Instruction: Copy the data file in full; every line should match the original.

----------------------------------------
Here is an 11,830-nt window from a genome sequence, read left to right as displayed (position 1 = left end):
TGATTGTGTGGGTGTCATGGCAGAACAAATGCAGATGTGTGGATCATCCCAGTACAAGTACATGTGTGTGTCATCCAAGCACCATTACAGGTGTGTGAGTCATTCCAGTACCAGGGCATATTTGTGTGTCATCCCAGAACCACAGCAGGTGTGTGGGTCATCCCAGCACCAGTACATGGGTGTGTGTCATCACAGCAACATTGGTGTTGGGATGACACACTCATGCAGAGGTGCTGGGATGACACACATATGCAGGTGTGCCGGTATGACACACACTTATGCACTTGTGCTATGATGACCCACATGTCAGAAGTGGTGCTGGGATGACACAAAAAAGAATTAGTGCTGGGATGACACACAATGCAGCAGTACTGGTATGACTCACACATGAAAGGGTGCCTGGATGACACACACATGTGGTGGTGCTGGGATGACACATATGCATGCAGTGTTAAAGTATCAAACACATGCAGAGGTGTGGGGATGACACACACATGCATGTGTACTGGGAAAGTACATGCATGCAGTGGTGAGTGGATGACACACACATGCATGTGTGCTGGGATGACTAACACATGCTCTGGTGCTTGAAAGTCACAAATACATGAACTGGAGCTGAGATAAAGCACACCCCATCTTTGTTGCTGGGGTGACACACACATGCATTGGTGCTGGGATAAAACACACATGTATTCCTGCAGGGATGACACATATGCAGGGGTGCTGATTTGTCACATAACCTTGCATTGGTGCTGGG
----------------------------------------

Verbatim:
Here is an 11,830-nt window from a genome sequence, read left to right as displayed (position 1 = left end):
TGATTGTGTGGGTGTCATGGCAGAACAAATGCAGATGTGTGGATCATCCCAGTACAAGTACATGTGTGTGTCATCCAAGCACCATTACAGGTGTGTGAGTCATTCCAGTACCAGGGCATATTTGTGTGTCATCCCAGAACCACAGCAGGTGTGTGGGTCATCCCAGCACCAGTACATGGGTGTGTGTCATCACAGCAACATTGGTGTTGGGATGACACACTCATGCAGAGGTGCTGGGATGACACACATATGCAGGTGTGCCGGTATGACACACACTTATGCACTTGTGCTATGATGACCCACATGTCAGAAGTGGTGCTGGGATGACACAAAAAAGAATTAGTGCTGGGATGACACACAATGCAGCAGTACTGGTATGACTCACACATGAAAGGGTGCCTGGATGACACACACATGTGGTGGTGCTGGGATGACACATATGCATGCAGTGTTAAAGTATCAAACACATGCAGAGGTGTGGGGATGACACACACATGCATGTGTACTGGGAAAGTACATGCATGCAGTGGTGAGTGGATGACACACACATGCATGTGTGCTGGGATGACTAACACATGCTCTGGTGCTTGAAAGTCACAAATACATGAACTGGAGCTGAGATAAAGCACACCCCATCTTTGTTGCTGGGGTGACACACACATGCATTGGTGCTGGGATAAAACACACATGTATTCCTGCAGGGATGACACATATGCAGGGGTGCTGATTTGTCACATAACCTTGCATTGGTGCTGGG